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Potential Gains From Reforming Price Caps in China’s Power Sector

About the Project 

The KAPSARC Energy Model of China (KEM China) project began in 2014 to study energy and environmental issues in China. KEM China has been developed to understand China’s energy economy and fuel mix, how they are impacted by government intervention, as well as their interaction with global markets. It is a modular integrated mixed-complementarity problem model that optimizes supply decisions, minimizing fuel and technology costs, while taking into account the effect of government regulation on prices and the environment.

Key Points

When energy sectors transition from government-controlled to market-driven systems, the legacy regulatory instruments can create unintended market distortions and lead to higher costs. In China, the most notable regulatory throwback is ceilings on electricity prices that generators can charge utilities, which are specified by plant type and region. We built a mixed complementarity model calibrated to 2012 data to examine the impact of these price caps on the electricity and coal sectors. Our study highlights the following major findings: 

  • Capped on-grid tariffs incentivize market concentration and vertical integration so that generators can cross-subsidize power plants, ensure an uninterrupted supply of fuel and reduce the impact of volatility in fuel prices.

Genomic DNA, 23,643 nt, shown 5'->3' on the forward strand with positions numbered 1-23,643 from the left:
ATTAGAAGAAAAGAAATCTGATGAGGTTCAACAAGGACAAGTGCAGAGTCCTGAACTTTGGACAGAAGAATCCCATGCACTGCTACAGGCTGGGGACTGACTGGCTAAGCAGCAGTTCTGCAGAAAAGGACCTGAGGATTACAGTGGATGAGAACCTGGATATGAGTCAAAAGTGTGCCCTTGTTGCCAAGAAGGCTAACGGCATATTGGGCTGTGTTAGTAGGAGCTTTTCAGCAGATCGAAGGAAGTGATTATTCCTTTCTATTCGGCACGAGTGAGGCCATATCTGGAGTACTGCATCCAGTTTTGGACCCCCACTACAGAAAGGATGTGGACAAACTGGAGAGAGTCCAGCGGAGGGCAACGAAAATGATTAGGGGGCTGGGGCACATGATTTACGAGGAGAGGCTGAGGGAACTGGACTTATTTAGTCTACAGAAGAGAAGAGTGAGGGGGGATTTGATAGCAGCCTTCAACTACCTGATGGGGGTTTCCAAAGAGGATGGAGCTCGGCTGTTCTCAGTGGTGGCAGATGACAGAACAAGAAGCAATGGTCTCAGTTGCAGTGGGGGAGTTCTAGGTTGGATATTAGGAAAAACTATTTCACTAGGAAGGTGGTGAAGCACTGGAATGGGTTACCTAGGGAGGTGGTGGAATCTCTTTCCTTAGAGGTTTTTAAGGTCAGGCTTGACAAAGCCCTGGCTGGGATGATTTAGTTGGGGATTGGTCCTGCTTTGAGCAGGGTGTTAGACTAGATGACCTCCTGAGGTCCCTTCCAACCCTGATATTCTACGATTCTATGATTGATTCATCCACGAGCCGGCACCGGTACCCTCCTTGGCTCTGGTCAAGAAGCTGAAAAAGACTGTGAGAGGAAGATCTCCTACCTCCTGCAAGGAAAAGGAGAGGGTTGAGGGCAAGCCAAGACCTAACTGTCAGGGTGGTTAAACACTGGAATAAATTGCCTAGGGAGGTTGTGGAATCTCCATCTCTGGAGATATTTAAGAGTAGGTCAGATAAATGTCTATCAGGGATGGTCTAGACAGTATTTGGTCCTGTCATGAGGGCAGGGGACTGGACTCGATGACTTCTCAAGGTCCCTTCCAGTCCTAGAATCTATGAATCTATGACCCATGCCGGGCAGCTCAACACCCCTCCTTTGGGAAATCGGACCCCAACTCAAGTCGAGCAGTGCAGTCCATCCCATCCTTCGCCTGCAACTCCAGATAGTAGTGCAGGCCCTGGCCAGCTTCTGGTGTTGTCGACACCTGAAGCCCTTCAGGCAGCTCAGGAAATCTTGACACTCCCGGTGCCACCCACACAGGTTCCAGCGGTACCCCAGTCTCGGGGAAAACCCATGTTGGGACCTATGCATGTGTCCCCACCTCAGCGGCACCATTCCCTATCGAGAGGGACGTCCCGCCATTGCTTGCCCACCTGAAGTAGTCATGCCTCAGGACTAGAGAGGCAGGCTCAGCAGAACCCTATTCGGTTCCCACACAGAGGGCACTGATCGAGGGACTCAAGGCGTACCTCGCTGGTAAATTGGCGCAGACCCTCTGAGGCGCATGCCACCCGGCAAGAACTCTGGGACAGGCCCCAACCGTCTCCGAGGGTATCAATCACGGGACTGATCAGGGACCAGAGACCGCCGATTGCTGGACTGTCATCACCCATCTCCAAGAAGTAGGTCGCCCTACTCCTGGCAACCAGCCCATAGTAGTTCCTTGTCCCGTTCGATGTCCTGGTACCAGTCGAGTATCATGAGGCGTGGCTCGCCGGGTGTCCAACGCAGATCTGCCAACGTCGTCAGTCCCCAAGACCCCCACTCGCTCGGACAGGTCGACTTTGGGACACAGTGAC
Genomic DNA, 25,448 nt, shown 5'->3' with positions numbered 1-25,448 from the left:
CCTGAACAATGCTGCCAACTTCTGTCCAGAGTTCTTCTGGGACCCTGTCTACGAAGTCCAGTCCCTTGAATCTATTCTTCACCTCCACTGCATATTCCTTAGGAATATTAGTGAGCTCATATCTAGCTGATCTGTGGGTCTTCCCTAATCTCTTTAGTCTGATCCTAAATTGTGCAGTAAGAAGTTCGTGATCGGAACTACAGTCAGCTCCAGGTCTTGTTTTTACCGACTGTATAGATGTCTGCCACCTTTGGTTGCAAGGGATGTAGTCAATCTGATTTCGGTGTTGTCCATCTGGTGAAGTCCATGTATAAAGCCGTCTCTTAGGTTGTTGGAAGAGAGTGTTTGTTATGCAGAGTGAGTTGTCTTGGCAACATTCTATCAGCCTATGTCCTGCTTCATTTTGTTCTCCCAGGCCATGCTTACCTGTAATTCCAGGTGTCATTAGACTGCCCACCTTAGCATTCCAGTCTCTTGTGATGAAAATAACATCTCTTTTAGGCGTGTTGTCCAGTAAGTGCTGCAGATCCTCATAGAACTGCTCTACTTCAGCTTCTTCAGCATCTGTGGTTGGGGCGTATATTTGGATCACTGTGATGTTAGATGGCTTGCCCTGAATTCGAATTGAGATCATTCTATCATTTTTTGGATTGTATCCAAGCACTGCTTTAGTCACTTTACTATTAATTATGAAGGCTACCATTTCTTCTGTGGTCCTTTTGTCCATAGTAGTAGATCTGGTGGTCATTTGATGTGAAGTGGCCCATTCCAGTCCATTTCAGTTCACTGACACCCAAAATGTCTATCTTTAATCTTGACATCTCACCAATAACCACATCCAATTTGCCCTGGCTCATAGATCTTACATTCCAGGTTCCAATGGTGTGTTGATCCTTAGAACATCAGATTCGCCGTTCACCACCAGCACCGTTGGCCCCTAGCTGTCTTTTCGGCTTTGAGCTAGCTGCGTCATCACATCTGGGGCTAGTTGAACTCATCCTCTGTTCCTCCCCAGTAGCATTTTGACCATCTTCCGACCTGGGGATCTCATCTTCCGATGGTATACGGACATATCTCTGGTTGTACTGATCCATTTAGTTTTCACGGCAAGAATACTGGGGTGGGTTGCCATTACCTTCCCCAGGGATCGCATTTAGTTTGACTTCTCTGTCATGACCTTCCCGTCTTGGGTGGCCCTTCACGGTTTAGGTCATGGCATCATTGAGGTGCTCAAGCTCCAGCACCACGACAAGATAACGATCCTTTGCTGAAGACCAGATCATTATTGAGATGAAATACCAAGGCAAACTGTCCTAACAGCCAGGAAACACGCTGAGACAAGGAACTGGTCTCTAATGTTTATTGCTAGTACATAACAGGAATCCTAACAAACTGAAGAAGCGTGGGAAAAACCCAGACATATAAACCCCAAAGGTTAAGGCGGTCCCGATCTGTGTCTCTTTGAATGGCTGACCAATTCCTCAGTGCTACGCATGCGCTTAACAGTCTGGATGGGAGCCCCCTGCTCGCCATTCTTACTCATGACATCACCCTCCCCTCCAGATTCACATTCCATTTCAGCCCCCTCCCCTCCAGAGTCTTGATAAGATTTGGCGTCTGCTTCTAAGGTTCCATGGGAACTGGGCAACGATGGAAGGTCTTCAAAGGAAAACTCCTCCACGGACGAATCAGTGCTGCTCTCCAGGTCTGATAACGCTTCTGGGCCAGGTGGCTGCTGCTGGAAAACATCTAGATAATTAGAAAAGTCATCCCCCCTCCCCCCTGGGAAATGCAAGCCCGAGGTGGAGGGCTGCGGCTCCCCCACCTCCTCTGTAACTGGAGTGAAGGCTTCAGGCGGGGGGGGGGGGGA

• Tight price caps can cause the system to deviate from the least-cost capacity and fuel mix. In 2012, this resulted in an additional annual cost of at least 45 billion RMB, or 4 percent of China’s total power system cost. The government also had to subsidize some of the losses, which indicates that this regulatory design is not responsive to market realities. 
  • Price constraints can impact the outcomes of other policy initiatives causing them to veer from intended goals. In the case of China, according to our modeling, greater installed wind capacity does not have a significant impact on the amount of coal consumed. Also, abolishing restrictive tariff caps on coal-fired generation does not increase coal use because the utilization rate of peak-shaving coal plants drops. 
  • We also estimate, using the model, subsidies required for a range of wind capacity additions to China’s power generation mix and find that the feed-in tariff could have been less generous.

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